20 sur 20 personnes ont trouvé le commentaire suivant utile
le 14 mai 2006
Ray Kurzweil annonce dans ce livre très stimulant l'émergence d'un état transhumain, alliance de l'homme et de l'intelligence artificielle, qu'il peine à décrire, mais dont il pressent l'avènement proche. Il démontre de manière trés convaincante que la croissance exponentielle des capacités de calcul, au rythme jamais pris en défaut de la loi de Moore, et plus généralement des technologies GNR (Genetics, Nanotechnoly, Robotics), entraîne l'humanité beaucoup plus vite qu'elle ne l'imagine, toute habituée qu'elle est à raisonner de manière linéaire.
Conscient des nombreuses menaces associées à ce rythme inédit de développement, il considère les apôtres de moratoires ou autres principes de précaution comme irréalistes, voire dangereux et fait le pari que la technologie saura engendrer des parades.
Mais à supposer qu'il ait raison sur ce point et que le développement technologique ne sera pas entravé, ne fait-il pas preuve d'optimisme en pensant que la performance d'une civilisation ne dépend que de sa puissance de calcul ou de la densité de son réseau internet ? En n'abordant pas les questions de gouvernance, il semble faire confiance aux capacités d'autoorganisation du système qui sont loin d'avoir été démontrées ...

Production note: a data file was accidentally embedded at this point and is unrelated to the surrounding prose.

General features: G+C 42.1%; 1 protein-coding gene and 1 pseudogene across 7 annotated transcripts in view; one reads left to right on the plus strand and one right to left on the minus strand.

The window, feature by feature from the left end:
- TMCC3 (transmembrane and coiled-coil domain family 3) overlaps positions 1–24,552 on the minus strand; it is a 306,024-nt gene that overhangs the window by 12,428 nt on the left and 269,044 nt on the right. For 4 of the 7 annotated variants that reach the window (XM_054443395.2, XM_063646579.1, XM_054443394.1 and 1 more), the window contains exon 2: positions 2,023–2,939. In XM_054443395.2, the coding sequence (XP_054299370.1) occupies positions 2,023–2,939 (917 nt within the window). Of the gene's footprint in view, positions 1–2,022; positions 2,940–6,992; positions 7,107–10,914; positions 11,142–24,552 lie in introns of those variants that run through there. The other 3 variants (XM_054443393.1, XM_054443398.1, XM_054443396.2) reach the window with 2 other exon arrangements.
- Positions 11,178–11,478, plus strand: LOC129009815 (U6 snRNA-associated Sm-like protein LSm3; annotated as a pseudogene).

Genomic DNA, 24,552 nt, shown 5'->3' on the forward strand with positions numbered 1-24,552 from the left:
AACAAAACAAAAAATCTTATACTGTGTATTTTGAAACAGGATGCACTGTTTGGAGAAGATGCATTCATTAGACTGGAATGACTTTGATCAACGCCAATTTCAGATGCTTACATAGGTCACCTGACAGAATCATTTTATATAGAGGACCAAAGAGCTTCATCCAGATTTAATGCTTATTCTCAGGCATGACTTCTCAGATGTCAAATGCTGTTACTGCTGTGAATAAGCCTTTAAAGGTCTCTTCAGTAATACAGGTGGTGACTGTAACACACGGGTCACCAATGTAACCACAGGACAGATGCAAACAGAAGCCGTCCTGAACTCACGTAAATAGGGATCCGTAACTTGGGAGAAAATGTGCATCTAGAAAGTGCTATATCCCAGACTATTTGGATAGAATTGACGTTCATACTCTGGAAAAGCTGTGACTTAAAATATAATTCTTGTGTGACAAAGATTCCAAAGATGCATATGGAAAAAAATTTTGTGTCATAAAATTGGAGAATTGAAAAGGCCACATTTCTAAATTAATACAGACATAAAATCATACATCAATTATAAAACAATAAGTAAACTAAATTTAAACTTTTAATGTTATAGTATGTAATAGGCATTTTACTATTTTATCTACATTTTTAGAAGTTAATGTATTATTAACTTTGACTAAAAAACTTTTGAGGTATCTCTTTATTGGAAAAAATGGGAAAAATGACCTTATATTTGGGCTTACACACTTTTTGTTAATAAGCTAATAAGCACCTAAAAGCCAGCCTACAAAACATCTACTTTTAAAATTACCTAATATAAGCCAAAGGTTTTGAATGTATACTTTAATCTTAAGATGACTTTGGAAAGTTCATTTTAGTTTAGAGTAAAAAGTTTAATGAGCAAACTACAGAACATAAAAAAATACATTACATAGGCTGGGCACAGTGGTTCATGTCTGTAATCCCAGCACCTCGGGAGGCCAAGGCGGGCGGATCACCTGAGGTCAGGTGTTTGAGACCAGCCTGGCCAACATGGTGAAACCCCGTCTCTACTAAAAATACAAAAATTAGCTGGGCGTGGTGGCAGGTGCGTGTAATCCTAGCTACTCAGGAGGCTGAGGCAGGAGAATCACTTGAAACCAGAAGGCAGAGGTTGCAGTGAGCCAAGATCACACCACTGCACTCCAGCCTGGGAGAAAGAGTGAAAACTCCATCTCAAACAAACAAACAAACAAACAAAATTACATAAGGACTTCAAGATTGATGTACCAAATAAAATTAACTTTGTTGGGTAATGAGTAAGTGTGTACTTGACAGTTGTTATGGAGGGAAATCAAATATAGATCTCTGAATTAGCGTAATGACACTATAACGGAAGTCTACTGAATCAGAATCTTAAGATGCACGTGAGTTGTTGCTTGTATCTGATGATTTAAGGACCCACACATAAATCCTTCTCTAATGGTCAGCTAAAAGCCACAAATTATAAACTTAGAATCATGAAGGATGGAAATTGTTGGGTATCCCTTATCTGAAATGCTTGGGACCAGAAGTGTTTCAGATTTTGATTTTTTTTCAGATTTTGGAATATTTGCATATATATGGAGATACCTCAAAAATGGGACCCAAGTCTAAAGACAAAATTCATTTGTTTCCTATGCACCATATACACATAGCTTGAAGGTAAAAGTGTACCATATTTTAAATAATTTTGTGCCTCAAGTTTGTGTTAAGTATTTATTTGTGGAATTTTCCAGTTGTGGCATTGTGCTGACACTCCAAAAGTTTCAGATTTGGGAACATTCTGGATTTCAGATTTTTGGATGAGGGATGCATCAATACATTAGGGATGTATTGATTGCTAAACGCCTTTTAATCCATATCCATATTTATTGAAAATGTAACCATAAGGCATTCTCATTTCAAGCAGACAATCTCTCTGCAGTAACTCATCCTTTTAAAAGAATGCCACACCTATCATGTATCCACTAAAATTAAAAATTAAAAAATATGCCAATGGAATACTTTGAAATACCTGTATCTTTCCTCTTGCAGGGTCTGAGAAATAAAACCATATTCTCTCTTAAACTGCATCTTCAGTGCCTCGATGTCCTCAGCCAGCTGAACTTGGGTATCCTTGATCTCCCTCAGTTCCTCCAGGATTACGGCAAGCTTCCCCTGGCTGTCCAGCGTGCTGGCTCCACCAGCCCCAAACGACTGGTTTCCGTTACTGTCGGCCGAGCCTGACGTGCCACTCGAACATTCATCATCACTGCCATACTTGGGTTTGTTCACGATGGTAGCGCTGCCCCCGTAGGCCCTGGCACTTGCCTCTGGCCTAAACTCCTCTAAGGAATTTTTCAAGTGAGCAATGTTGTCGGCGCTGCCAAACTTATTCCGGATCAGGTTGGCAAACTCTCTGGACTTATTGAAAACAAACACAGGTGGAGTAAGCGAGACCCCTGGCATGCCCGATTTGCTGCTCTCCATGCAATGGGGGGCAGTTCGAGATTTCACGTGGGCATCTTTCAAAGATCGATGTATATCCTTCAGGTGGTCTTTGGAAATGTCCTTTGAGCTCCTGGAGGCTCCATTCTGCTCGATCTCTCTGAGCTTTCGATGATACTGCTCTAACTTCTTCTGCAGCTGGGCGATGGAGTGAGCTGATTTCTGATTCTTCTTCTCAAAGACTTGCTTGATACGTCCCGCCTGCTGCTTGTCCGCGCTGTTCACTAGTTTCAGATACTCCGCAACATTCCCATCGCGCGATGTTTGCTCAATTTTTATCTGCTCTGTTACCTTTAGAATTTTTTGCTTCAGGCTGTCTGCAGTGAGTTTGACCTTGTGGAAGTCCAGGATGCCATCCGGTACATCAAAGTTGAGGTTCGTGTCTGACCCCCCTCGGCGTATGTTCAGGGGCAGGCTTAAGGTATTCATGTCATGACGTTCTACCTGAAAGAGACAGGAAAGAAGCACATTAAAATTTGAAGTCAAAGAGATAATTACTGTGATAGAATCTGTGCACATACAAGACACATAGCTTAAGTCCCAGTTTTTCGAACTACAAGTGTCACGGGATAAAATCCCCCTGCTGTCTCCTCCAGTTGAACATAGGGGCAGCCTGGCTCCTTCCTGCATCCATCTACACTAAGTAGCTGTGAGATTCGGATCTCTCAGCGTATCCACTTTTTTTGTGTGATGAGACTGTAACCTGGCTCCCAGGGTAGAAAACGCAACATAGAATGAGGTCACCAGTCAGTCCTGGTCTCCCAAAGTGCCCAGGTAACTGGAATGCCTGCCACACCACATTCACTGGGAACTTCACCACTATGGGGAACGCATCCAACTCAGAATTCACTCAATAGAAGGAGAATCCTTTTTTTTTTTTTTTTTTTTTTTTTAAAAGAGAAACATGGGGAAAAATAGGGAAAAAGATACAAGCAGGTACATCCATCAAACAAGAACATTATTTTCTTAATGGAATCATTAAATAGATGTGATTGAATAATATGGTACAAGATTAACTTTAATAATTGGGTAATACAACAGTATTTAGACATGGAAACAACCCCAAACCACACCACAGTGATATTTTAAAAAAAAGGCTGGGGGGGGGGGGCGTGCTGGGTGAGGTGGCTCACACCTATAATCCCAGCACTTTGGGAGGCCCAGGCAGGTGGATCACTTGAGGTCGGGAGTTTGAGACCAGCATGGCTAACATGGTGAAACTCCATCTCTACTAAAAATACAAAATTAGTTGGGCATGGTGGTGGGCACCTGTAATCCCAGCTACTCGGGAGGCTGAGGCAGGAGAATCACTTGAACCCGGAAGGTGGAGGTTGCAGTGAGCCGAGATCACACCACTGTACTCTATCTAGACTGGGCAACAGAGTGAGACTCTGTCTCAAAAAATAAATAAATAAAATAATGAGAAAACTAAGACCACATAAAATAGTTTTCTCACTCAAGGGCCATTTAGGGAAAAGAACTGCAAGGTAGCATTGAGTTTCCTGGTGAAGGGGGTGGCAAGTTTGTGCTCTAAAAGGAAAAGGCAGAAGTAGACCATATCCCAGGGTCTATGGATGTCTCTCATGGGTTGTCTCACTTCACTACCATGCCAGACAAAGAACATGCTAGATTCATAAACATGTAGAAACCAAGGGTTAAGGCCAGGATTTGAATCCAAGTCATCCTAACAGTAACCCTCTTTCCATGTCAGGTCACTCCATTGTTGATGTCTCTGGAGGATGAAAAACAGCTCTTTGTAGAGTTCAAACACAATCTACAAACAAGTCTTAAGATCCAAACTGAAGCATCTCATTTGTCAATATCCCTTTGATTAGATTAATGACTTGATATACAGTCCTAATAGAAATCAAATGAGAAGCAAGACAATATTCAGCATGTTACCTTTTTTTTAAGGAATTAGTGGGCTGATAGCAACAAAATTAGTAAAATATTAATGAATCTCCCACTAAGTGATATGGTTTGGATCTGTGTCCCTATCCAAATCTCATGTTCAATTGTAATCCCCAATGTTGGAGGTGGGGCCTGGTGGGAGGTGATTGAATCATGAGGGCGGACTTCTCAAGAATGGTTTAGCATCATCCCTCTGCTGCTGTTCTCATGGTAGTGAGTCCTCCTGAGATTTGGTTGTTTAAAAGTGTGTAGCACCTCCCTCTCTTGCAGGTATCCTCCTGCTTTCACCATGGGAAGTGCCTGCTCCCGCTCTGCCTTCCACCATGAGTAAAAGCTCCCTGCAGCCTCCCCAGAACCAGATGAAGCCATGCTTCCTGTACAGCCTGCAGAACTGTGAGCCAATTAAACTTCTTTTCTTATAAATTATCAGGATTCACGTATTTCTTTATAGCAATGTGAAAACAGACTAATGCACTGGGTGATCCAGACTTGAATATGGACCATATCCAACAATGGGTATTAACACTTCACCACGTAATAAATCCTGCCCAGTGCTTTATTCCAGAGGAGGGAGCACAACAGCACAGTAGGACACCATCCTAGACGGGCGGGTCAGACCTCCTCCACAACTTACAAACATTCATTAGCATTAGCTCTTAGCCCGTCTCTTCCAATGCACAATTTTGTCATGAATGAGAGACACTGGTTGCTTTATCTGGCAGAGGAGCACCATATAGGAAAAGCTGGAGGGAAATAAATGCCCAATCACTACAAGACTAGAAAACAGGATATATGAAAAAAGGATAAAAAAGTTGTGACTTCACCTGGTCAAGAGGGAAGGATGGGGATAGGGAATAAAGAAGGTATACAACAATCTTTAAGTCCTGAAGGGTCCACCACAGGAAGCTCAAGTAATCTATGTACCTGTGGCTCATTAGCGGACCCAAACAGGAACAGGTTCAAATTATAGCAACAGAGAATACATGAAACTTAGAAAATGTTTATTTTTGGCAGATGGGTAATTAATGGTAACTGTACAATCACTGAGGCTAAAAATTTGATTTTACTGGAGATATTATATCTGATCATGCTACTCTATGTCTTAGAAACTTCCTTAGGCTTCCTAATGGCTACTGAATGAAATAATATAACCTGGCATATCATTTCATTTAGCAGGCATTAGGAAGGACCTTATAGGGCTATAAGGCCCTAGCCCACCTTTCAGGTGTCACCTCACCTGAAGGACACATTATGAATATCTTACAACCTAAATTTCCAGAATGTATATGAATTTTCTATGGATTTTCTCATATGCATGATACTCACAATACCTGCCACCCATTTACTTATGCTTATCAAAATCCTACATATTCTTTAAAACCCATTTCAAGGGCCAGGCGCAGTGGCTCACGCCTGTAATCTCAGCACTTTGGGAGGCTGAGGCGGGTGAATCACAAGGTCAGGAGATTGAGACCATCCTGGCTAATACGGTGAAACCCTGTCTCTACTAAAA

2 sur 2 personnes ont trouvé le commentaire suivant utile
le 26 août 2011
Ray Kurzweil's Law of Accelerating Returns, the exponentially accelerating rhythm of technological progress is obvious but to quantify the phenomenon is an obsession for him. This brings to a mistake when he says that the doubling of the capability of information technology occurs every year and that it means a multiplication by 1,000 in ten years and by 1,000,000 in twenty years. In fact 11 years will reach 1,024 and 11 more years will reach 1,048,576.
But Kurzweil starts with a mathematical example to explain "the singularity", a mathematic concept adopted by physics that he transfers into philosophy. His example is the function f(x) = 1/x. It is a hyperbole centered on the orthogonal axes of a Cartesian plane. For x = 0 the function is undefined, hence for x = 0 + n, n being as small as conceivable, and a dimension can always be cut in two, f(x) moves towards the infinite. In the same way if x moves towards the infinite f(x) will move towards 0: asymptotic growth. He doesn't consider when x becomes negative though then the hyperbole is perfectly defined, symmetrical to the first graph.